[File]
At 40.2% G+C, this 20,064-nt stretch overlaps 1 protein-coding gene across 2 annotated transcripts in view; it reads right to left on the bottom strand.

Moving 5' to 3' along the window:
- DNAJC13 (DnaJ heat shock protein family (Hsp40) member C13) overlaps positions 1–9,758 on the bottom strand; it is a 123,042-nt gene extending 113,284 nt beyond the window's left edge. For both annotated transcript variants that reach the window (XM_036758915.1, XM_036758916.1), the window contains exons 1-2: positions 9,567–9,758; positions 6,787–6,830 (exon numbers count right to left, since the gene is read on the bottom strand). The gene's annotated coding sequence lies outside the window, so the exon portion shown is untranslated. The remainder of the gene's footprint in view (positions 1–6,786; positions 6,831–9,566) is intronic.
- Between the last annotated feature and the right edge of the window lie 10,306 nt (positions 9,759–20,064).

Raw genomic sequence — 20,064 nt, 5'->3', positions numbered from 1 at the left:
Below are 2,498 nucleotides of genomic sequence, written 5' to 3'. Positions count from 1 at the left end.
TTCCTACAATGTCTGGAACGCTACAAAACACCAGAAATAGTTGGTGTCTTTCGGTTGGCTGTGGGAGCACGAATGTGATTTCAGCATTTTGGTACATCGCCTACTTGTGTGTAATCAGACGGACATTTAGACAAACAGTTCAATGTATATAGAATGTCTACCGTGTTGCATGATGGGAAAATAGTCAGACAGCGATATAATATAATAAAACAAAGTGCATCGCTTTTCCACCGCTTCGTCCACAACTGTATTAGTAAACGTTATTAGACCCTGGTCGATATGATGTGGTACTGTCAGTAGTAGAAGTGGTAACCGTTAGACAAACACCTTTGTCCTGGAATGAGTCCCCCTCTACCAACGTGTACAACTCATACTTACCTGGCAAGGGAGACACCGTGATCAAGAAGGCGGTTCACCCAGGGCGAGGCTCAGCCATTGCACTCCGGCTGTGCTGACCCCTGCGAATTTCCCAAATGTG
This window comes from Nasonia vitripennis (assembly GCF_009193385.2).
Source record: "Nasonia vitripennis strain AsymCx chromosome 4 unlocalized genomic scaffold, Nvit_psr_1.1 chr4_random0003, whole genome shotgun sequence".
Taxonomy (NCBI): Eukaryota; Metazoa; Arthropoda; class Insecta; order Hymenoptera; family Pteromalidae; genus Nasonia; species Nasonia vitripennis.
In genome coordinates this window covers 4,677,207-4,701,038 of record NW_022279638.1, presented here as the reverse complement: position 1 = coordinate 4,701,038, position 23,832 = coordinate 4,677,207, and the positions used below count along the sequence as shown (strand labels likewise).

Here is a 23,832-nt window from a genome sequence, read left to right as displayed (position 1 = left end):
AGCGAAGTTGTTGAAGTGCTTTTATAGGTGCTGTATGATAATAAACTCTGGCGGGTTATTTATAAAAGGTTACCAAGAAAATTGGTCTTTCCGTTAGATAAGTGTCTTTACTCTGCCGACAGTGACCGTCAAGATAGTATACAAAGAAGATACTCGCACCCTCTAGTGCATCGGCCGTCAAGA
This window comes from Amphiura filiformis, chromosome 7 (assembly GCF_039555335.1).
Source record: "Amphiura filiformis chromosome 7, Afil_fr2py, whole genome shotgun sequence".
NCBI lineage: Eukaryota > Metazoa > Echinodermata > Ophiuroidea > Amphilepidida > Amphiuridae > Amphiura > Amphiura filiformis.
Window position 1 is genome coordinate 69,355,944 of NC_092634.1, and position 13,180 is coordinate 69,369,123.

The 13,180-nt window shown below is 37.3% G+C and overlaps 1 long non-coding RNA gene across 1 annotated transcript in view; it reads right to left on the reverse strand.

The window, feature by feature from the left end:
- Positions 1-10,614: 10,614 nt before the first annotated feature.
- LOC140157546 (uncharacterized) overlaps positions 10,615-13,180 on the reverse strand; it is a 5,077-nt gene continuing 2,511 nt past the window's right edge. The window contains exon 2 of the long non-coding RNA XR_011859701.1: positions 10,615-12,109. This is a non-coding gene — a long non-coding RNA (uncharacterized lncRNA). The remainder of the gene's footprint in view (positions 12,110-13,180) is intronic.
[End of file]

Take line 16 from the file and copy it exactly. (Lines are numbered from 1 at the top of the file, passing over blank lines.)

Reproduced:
NCBI lineage: Eukaryota > Metazoa > Echinodermata > Ophiuroidea > Amphilepidida > Amphiuridae > Amphiura > Amphiura filiformis.